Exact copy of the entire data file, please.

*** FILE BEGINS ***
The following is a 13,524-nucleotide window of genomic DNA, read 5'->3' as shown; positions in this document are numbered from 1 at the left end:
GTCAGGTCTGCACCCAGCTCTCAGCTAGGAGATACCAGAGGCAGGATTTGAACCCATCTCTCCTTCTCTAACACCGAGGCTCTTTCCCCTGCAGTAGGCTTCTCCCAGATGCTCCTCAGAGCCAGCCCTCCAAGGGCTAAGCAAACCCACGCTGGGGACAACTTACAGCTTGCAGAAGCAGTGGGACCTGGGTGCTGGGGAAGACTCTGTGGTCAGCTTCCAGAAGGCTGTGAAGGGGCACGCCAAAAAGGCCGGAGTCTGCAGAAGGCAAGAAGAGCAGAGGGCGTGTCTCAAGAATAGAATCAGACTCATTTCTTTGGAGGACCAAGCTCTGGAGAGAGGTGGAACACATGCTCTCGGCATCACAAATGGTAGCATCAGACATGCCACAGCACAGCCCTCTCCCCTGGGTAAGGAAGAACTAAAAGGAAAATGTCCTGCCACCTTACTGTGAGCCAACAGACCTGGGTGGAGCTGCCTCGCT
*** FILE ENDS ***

The following is a 13,524-nucleotide window of genomic DNA, read 5'->3' as shown; positions in this document are numbered from 1 at the left end:
GTCAGGTCTGCACCCAGCTCTCAGCTAGGAGATACCAGAGGCAGGATTTGAACCCATCTCTCCTTCTCTAACACCGAGGCTCTTTCCCCTGCAGTAGGCTTCTCCCAGATGCTCCTCAGAGCCAGCCCTCCAAGGGCTAAGCAAACCCACGCTGGGGACAACTTACAGCTTGCAGAAGCAGTGGGACCTGGGTGCTGGGGAAGACTCTGTGGTCAGCTTCCAGAAGGCTGTGAAGGGGCACGCCAAAAAGGCCGGAGTCTGCAGAAGGCAAGAAGAGCAGAGGGCGTGTCTCAAGAATAGAATCAGACTCATTTCTTTGGAGGACCAAGCTCTGGAGAGAGGTGGAACACATGCTCTCGGCATCACAAATGGTAGCATCAGACATGCCACAGCACAGCCCTCTCCCCTGGGTAAGGAAGAACTAAAAGGAAAATGTCCTGCCACCTTACTGTGAGCCAACAGACCTGGGTGGAGCTGCCTCGCT